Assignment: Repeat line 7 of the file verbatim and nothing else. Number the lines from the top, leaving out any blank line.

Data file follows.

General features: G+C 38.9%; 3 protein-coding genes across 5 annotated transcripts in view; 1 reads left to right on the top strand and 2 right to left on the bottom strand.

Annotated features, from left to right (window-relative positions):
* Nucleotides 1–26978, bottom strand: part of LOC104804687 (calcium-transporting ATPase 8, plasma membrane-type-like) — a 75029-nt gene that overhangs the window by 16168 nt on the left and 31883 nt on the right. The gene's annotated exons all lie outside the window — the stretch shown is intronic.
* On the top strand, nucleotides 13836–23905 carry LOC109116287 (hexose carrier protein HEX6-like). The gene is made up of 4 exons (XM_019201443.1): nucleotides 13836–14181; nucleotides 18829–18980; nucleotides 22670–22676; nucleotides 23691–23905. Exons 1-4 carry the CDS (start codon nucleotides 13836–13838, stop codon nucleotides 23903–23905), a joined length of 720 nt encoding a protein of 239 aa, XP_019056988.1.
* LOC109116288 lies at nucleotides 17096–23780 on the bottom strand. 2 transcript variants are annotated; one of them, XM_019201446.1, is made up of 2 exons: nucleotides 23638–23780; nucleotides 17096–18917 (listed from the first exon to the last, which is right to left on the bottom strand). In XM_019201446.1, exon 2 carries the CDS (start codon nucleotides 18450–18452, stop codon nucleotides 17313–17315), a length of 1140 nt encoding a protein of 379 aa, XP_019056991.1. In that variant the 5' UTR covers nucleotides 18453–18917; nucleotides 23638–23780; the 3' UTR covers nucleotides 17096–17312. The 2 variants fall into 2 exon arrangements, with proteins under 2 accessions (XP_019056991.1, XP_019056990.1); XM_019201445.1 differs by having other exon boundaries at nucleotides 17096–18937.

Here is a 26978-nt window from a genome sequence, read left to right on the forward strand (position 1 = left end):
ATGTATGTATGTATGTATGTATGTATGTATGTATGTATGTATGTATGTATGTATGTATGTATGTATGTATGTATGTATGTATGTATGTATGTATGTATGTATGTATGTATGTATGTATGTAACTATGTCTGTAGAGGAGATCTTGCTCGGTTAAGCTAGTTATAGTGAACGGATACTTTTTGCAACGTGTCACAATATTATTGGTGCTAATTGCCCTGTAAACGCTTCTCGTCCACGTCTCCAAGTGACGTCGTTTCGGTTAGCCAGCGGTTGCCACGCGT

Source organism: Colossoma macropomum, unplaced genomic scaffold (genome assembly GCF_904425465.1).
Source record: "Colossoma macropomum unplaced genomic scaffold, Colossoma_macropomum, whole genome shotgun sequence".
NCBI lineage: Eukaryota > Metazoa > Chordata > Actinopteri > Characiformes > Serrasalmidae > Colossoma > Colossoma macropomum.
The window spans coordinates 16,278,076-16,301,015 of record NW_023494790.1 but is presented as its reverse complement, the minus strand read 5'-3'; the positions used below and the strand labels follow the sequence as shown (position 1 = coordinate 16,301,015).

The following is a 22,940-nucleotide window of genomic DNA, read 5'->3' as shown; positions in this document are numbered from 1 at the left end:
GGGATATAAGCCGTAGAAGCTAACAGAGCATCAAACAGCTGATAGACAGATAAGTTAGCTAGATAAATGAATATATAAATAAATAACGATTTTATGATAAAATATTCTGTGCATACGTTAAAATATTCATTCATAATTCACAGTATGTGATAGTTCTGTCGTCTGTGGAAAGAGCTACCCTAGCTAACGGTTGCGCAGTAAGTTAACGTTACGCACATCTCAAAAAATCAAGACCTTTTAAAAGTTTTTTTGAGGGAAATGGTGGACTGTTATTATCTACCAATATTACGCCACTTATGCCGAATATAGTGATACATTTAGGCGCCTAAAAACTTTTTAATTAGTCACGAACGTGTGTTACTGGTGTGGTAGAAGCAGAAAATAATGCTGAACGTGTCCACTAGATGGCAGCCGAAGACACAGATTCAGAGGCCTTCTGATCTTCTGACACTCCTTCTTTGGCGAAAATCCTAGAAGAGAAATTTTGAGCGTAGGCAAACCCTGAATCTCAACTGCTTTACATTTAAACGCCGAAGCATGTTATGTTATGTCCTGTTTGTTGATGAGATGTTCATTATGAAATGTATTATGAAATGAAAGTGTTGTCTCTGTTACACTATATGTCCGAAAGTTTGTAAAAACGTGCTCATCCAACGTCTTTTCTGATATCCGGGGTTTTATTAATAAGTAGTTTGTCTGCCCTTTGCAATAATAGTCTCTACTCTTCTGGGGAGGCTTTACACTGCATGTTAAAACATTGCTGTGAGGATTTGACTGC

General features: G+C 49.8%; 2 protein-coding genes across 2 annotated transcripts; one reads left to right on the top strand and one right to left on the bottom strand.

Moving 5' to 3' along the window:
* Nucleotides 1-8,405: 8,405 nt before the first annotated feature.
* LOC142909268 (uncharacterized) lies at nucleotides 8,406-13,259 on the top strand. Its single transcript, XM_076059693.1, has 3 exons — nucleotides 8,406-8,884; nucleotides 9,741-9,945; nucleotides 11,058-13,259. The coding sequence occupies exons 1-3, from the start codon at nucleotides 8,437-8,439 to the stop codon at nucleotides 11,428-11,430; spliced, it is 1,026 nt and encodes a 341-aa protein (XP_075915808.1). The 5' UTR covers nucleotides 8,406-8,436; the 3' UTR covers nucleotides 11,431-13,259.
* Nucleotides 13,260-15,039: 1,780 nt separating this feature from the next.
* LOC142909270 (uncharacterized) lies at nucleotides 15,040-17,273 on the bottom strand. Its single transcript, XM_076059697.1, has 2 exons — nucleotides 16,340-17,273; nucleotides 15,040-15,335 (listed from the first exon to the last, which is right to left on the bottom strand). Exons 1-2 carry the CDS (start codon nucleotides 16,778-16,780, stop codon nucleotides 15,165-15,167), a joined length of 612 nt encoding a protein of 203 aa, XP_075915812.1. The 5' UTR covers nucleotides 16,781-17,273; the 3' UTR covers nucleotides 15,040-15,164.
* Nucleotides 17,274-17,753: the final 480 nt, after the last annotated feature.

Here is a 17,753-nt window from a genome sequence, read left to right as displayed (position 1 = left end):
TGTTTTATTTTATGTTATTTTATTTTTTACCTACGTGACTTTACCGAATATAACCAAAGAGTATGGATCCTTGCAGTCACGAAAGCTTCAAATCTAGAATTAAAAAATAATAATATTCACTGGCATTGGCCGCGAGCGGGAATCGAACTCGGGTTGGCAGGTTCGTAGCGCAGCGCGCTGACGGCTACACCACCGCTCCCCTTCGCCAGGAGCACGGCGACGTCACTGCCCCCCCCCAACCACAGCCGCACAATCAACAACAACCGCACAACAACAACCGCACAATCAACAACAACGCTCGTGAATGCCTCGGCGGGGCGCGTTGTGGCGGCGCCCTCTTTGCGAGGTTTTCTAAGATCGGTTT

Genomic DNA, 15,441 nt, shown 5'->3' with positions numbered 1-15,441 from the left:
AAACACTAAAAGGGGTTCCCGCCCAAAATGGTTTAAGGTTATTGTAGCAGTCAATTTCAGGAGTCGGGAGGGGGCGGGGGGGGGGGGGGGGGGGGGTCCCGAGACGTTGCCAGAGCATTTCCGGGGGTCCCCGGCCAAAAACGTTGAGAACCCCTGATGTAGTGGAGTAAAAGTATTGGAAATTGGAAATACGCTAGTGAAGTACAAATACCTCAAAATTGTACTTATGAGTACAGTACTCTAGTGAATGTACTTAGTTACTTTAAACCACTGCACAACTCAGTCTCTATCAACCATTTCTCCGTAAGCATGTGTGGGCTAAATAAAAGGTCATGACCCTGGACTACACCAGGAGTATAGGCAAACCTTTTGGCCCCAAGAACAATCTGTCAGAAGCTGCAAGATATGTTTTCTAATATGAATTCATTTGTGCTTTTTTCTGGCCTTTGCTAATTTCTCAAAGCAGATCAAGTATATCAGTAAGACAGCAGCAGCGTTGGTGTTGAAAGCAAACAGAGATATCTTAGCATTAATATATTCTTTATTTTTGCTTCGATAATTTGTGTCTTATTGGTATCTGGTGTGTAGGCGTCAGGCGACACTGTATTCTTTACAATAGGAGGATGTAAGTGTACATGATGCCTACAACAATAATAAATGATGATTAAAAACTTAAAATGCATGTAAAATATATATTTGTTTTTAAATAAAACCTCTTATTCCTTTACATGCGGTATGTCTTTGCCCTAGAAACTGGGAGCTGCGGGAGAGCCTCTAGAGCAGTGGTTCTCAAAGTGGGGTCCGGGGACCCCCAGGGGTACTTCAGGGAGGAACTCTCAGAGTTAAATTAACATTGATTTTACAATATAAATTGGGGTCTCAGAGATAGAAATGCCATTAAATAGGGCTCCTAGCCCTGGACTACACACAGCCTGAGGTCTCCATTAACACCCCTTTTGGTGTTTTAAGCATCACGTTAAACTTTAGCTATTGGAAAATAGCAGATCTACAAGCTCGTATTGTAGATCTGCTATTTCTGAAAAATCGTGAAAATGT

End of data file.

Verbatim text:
ATGTATGTATGTATGTATGTATGTATGTATGTATGTATGTATGTATGTATGTATGTATGTATGTATGTATGTATGTATGTATGTATGTATGTATGTATGTATGTATGTATGTATGTATGTAACTATGTCTGTAGAGGAGATCTTGCTCGGTTAAGCTAGTTATAGTGAACGGATACTTTTTGCAACGTGTCACAATATTATTGGTGCTAATTGCCCTGTAAACGCTTCTCGTCCACGTCTCCAAGTGACGTCGTTTCGGTTAGCCAGCGGTTGCCACGCGT